I say that, because of what the greatest preacher I ever met said it to me when I was in my early 30s. When I met Vance Havner, he was preaching a revival in my home church. It was youth night…he was 72 years old at the time. He rocked my world. He called sin, sin. He didn’t try to be politically correct. He meant what he said, and said what he meant. He made people uncomfortable who had gotten too comfortable in their pews or in their own skin. He didn’t pull any punches, and he didn’t soften the blows. He made demands because the Bible demands our life, our love, and our all.
One day I was visiting with Dr. Havner in his living room. He was in his mid-80s at the time and had mentored me, encouraged me, rebuked me, written to me, and helped me for fifteen years. I started telling him all I was doing for God. I wanted him to be impressed with where I was serving, what I was doing and trying to tell him, and how I thought God was using me. I felt I was building a good case at that moment.
I was sitting on the couch, and he was sitting in his rocking chair. He leaned forward, put his hand on my right arm, and said, “Now son, I’ve been young and I’ve been old. You’ve just been young. Why don’t you be quiet and listen to me for a while?” It was a moment I’ve never forgotten. It’s one I’d like to have myself with a bunch of young preachers I know…and a few older ones as well.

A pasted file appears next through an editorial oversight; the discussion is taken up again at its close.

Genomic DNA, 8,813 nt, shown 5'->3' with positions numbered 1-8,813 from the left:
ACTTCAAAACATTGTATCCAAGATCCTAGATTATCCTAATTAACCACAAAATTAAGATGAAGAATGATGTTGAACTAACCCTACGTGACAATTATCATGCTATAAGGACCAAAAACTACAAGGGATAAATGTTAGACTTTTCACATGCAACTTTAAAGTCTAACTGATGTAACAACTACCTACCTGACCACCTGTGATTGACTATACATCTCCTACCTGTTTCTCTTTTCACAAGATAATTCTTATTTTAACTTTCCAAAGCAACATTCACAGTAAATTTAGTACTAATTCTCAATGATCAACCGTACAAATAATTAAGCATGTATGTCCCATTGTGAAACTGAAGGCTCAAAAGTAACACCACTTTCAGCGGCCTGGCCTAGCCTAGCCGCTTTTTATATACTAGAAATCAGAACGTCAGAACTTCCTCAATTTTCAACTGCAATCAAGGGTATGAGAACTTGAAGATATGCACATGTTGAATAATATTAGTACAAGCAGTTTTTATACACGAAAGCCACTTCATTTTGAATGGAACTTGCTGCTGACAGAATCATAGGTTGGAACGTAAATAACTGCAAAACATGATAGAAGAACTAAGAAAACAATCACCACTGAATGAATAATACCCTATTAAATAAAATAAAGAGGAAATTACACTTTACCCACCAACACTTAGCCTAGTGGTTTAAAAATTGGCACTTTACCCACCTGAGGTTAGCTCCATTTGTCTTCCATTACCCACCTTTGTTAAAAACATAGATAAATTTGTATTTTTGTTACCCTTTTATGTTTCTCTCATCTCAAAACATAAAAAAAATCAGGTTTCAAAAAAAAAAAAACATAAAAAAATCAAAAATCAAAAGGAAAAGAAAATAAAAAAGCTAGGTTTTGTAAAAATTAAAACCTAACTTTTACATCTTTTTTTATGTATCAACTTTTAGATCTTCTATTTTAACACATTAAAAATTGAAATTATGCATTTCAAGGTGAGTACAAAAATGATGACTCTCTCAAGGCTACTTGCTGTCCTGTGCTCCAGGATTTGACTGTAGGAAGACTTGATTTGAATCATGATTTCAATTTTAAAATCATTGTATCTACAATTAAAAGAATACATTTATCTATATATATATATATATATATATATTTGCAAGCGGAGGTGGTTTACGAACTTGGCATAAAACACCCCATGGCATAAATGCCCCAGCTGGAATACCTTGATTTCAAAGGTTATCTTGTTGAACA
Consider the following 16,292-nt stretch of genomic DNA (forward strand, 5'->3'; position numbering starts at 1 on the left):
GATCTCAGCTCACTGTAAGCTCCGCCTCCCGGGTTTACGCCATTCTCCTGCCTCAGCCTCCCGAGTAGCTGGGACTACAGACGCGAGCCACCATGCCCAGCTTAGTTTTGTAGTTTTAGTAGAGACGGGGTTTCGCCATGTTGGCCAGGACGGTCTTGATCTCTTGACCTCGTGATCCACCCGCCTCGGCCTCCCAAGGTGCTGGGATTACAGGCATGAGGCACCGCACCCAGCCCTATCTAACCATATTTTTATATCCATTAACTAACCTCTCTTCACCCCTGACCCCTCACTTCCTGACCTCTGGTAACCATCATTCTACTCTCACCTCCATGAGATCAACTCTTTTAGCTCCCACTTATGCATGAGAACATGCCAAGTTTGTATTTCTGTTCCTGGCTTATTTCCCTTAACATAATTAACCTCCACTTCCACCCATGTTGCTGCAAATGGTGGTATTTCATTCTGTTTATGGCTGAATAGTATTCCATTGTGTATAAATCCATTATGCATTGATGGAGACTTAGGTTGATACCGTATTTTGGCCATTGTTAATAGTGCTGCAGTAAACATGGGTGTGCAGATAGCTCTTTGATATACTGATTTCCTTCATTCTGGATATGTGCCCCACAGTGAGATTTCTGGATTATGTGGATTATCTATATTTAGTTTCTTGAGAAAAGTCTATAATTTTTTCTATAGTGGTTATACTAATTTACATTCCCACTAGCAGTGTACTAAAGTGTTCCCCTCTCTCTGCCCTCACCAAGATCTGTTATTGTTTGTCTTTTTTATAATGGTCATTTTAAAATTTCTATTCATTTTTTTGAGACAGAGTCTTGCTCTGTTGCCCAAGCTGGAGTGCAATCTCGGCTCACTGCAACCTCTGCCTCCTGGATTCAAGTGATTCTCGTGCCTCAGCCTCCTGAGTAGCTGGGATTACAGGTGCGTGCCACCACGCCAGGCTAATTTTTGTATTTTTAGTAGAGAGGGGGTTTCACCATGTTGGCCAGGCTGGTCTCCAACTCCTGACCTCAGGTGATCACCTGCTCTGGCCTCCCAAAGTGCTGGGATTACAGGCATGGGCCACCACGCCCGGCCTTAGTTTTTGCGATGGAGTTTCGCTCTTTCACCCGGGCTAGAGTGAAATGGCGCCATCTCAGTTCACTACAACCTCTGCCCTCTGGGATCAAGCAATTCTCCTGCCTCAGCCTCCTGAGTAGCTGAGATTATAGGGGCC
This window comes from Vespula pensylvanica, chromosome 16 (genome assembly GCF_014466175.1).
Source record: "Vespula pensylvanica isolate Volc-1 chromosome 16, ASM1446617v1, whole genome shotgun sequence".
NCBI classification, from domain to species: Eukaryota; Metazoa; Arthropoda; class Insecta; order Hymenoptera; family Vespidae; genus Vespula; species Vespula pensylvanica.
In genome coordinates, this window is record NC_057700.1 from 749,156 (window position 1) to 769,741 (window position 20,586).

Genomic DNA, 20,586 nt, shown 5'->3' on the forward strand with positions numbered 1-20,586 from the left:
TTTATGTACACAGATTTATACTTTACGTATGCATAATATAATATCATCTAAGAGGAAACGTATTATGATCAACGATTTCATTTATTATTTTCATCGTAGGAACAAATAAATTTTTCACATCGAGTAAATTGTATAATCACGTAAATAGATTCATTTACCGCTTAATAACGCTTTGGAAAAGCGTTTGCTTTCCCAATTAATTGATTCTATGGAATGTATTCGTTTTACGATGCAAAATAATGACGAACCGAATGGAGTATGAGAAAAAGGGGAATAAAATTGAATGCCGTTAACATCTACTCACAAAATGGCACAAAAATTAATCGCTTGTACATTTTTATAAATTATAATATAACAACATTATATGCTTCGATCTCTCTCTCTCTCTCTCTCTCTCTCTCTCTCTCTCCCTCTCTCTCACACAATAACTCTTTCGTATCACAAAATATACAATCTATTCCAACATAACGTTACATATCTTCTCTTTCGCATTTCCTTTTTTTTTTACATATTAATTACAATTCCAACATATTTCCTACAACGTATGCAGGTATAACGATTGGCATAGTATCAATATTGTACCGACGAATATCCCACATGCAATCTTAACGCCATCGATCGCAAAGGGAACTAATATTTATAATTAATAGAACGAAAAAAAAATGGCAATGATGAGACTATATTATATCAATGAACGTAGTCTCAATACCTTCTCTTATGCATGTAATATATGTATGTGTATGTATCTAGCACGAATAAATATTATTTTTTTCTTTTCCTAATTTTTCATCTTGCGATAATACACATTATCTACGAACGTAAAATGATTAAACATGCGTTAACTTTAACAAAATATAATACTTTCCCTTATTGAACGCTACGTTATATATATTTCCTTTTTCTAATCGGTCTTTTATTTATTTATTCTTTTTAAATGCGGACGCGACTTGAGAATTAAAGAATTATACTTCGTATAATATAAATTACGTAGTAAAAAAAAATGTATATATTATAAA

The first man who profoundly influenced my life was my youth minister, James Miller. He believed in me, but never let me off easy. He embraced the Jesus Movement as it began to sweep across the land and led his youth group to embrace it as well. I am eternally indebted to a man who was older than me. How many of us owe the direction of our spiritual lives to a children’s pastor or youth pastor who took us under their wing?
James has always referred to me as one of his “Timothys.” I get that analogy. Timothy was, in a sense, Paul’s “preacher kid.” It’s possible that Timothy’s father was already dead, and Paul became like a father to him. Paul was certainly old enough to be Timothy’s father. He was probably in his teens when Paul came to Lystra. Timothy quickly became someone that Paul had his eyes on. I still love to talk to James, who is now in his late 70s and still has a fire in his belly for revival and awakening.
Regarding their relationship, one writer noted, “No doubt, Paul could sense as an older preacher the promise of tomorrow in the life of the younger man whom he invited to join the missionary party.” Paul entrusted Timothy with great responsibilities in evangelism, representing him before churches, and ultimately pastoring. His loyalty earned Paul’s trust. Paul’s last word was for Timothy. When Paul wrote the letter we know as 2 Timothy, it was a word to encourage his young protégé to be worthy of his heritage of faith.
Young ministers need someone to invest in them. It begins with the younger having a teachable spirit and the older having a watchful eye. If you are young in the ministry, find someone who is older, wiser, and more experienced. They may not be in your field or be interested in all the things you are interested in, but they have wisdom to impart.
2 thoughts on “”